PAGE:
robert zverina

photography >> NYC : 40° 47' N 73° 58' W scanned 35mm prints





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This guy is too cool. He's got it made in the shade because he made his own shade. Saw him riding down west side greenbelt after picking up my Spencer Tunick print at I-20 in Chelsea with Michael Gates and John King. We were on our way to board ferry across hudson to Jersey City--or was it Hoboken? Either way, Manhattan is totally getting it together. There's a walkable waterfront greenway around the whole island!

What can I say--an open and shut case, somewhere on the upper east side near where I lived in Manhattan. The "crash bar" (aka, "panic bar") emergency exit was invented, I think, by a relative of Kurt Vonnegut.

Behind the scenes at Children's Television Workshop Sesame Street workshop (web and magazine division). As you can tell by the gaily colored carpet squares and cubicle dividers, this was a supercreative and fun place to toil. I lasted about 6 months, missed the overdue 1998 website re-launch because I was at my first Burning Man, where I decided to quit and move to Seattle. I came back and gave several weeks notice, and even continued to telecommute from Seattle for about 6 weeks thereafter.

The people I worked with were talented, intelligent, and similarly disillusioned. Most quit or got the ax not long after my departure. The idea of getting kids to sit at computers did not sit well with most of us, except for the programmers, who obviously embraced screen interaction. I guess I like it, too, but don't advocate it for children any more than I do television, which is one of the few things more evil than institutional indoctrination (aka, public education).

Bird's eye view of good times in Jersey City, New Jersey. A green outdoor carpet. Beer in red plastic cups, white inside. I was visiting John King and company. Jersey City was always pretty cool. Now it's gentrifying, thanks in part to the new light rail. (It used to have great views of the twin towers, too.) Jersey City was the first place I lived after college in January 1992. It was a cute room in an old house next to Lincoln Park with John King and Joe Weston sharing the rent, but I struggled finding a job and soon moved back home where I quickly applied to Brooklyn College for an MFA in poetry and got in.

"Here's to alcohol: The source of, and answer to, all of life's problems." --Homer Simpson

Crossing the Verrazano Narrows Bridge en route to Baltimore after visiting my cancer-ridden mother on Long Island. I placed the camera pointing up on the dash of my 1986 120,000+ miles Honda Civic gold 2-door hatchback and hoped for the best.

I like the idea of a St. No Ills--someone to protect you from sickness. In this case it's just a damaged construction barrier, POST NO BILLS stencils having been an obsession of mine for quite a while. I don't know if it's unique to New York City, but the phrase "post no bills" is nowhere to be seen in Seattle--except maybe on this CD I made.

Nothing like a bleary windshield on a drunken taxi cab ride home in Manhattan, meter running but after 4 or 5 martinis you don't mind. (I still think the best true gin martinis were to be found at the E 72nd St Hi-Life.) My best ride was from Michael Gates's studio apartment down around East 2nd St and 1st Ave to 71st and 1st where I lived--it was a nonstop flight! We caught a green wave and rode it all the way, hardly anyone else out at 4 a.m., you could see the red lights way up ahead turning green as we flew through intersection after intersection. Another time, I asked a reckless cabbie to slow down. He said, "What? You want me to drive Jersey-style?" I replied, "If that means safely, then yes."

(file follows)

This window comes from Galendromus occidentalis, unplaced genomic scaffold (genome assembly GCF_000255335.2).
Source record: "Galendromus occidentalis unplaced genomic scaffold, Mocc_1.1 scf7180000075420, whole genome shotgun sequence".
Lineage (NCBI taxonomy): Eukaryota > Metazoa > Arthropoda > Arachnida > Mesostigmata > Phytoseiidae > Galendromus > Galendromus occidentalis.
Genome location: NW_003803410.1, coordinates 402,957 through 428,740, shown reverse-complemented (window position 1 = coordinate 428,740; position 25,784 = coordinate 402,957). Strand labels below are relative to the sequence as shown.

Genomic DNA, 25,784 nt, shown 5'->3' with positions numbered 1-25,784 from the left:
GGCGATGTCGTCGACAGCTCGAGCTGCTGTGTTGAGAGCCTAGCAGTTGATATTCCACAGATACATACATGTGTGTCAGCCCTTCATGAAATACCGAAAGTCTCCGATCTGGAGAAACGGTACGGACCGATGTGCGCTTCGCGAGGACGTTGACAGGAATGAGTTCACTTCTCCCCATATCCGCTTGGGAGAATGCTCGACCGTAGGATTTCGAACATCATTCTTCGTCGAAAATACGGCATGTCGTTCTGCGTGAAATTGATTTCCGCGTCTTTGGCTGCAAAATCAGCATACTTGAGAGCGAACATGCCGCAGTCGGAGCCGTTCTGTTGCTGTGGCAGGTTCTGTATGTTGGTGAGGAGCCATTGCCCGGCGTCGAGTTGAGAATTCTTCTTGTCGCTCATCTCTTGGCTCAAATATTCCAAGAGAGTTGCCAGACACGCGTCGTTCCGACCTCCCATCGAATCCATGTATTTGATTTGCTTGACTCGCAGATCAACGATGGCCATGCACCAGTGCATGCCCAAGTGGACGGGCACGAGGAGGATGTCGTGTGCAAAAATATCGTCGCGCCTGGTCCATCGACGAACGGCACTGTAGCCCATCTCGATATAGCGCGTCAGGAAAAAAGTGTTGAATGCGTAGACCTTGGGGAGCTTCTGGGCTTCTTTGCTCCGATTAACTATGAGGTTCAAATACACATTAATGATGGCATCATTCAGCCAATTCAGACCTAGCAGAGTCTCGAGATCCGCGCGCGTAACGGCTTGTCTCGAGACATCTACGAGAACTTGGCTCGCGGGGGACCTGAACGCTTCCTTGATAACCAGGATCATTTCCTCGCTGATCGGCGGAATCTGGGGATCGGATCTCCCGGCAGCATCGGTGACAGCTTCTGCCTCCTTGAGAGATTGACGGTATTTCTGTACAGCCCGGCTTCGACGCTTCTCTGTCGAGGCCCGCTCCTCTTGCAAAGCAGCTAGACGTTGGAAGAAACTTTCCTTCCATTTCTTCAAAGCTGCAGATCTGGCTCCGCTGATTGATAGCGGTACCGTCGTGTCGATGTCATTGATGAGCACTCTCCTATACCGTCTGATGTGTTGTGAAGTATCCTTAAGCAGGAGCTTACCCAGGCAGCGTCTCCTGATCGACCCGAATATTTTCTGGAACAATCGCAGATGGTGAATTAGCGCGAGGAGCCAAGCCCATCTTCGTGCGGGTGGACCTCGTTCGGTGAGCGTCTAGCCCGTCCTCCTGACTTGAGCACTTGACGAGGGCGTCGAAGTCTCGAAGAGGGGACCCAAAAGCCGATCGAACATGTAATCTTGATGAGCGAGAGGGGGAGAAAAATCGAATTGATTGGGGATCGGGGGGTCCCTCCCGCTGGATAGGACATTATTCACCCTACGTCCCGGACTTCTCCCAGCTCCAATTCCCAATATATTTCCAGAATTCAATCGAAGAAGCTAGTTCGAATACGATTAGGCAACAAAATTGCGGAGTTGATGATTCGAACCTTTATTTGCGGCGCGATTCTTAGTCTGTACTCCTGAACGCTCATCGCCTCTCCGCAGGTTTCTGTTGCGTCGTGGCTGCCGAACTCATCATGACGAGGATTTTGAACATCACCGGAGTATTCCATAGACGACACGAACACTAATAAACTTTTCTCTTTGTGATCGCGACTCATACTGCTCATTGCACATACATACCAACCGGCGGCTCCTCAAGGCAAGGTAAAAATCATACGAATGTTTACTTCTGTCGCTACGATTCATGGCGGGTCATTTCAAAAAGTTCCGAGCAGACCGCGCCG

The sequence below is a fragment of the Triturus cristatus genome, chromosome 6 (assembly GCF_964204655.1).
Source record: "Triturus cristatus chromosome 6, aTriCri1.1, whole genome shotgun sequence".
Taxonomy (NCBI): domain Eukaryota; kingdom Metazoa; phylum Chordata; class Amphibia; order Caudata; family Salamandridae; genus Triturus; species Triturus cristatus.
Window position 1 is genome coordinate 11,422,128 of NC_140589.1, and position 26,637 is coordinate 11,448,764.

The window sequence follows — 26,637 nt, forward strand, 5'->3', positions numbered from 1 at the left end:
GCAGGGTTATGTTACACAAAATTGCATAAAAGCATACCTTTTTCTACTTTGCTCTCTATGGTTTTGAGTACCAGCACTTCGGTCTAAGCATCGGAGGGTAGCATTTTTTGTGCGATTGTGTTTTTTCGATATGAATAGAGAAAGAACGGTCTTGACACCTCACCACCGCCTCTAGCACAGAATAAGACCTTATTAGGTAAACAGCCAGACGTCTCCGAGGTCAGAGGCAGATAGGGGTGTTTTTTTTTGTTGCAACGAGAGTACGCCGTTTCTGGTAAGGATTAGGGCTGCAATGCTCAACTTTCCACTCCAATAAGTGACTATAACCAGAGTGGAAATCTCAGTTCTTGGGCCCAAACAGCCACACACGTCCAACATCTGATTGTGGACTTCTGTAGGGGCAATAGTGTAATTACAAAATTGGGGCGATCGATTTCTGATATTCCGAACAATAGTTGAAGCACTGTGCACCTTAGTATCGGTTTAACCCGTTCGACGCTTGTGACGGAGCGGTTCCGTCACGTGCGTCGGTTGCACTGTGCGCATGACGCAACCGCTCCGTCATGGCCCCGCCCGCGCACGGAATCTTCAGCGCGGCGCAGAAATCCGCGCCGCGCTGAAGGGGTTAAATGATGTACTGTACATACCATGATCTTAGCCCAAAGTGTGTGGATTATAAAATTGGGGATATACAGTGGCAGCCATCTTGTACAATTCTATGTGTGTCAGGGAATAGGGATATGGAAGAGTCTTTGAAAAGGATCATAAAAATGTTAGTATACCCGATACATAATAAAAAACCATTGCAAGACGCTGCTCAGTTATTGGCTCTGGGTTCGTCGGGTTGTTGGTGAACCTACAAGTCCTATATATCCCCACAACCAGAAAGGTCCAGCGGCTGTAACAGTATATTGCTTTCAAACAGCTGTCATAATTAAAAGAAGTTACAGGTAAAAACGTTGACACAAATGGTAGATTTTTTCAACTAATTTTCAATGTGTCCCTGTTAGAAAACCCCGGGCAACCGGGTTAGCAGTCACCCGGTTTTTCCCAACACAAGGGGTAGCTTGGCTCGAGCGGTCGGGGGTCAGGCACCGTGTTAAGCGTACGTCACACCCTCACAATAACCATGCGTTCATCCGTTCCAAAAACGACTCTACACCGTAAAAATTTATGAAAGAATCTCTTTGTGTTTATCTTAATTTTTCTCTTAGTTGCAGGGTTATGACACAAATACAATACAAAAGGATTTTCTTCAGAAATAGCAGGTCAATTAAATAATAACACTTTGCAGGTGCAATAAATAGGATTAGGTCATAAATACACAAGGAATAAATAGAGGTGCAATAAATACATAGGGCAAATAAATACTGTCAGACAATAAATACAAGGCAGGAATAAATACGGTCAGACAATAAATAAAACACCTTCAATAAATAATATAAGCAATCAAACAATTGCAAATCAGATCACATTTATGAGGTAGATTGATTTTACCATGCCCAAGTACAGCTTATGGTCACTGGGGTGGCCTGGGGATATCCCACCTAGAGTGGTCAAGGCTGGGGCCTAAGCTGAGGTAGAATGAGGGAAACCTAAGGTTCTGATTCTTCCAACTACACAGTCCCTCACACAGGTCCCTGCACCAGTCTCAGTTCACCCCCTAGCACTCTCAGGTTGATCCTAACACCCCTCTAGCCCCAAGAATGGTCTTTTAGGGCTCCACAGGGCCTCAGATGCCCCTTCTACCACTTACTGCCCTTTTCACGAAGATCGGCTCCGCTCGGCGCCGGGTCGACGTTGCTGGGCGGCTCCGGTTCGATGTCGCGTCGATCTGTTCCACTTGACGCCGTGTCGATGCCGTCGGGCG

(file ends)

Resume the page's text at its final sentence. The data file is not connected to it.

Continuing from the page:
My friends in Spent liked this picture enough to put it on the cover of their second Merge LP, A Seat Beneath the Chairs. The photo itself was taken as I searched for my classroom on my first day of teaching freshman composition at Kingsborough Community College. This was a kind of weird flow-through room between stairs and corridor. It was a dismal semester teaching disinterested students. After 2 and half years, I was finished with teaching in an institutional setting. Oddly, my last day there resulted in another memorable photo.

This has been my most lucrative image. It is the only print I ever had commissioned through Picture of the Day, and in February 2004 Seattle Post-Intelligencer art critic Regina Hackett bought a 16x20 through Priceless Works Gallery in Fremont. (Photo was shot in January 1996 with pocket 35mm camera.)

Manhattan is the place which gave birth to the concept 24/7. Twenty-four hours a day, seven days a week, it's go go go. That *almost* holds true for alcohol sales. You can buy a drink almost any time of day or night in New York, except for Sundays between 4 am and noon. Other than that, there is no official last call.

Central Park Sheep Meadow, looking south. I lived on the upper east side, worked on the upper west side. My daily commute took me across the park, usually on foot but sometimes by bike or inline skates. One morning on my bicycle, I was pedaling through the park pretty fast, one hand on the grip, the other holding 6-month old Kodak DC210 digital camera for action photographs. I hit a soft spot on my shortcut and flew over the handlebars, carefully cradling the camera at the expense of my face. An old eastern European woman saw it and approached me in the good samaritan way typical of New Yorkers: "You have to get a tet-a-noose shot," she kept repeating. "Am I bleeding?" I asked. My face was raw and numb but there was no blood there, though one knee was fairly shredded. I didn't go for a shot cause I'd had one not long before that. I arrived at work a dirty bloody mess, happy to introduce a taste of chaos and recklessness to the antiseptic offices of Children's Television Workshop online group near Lincoln Center.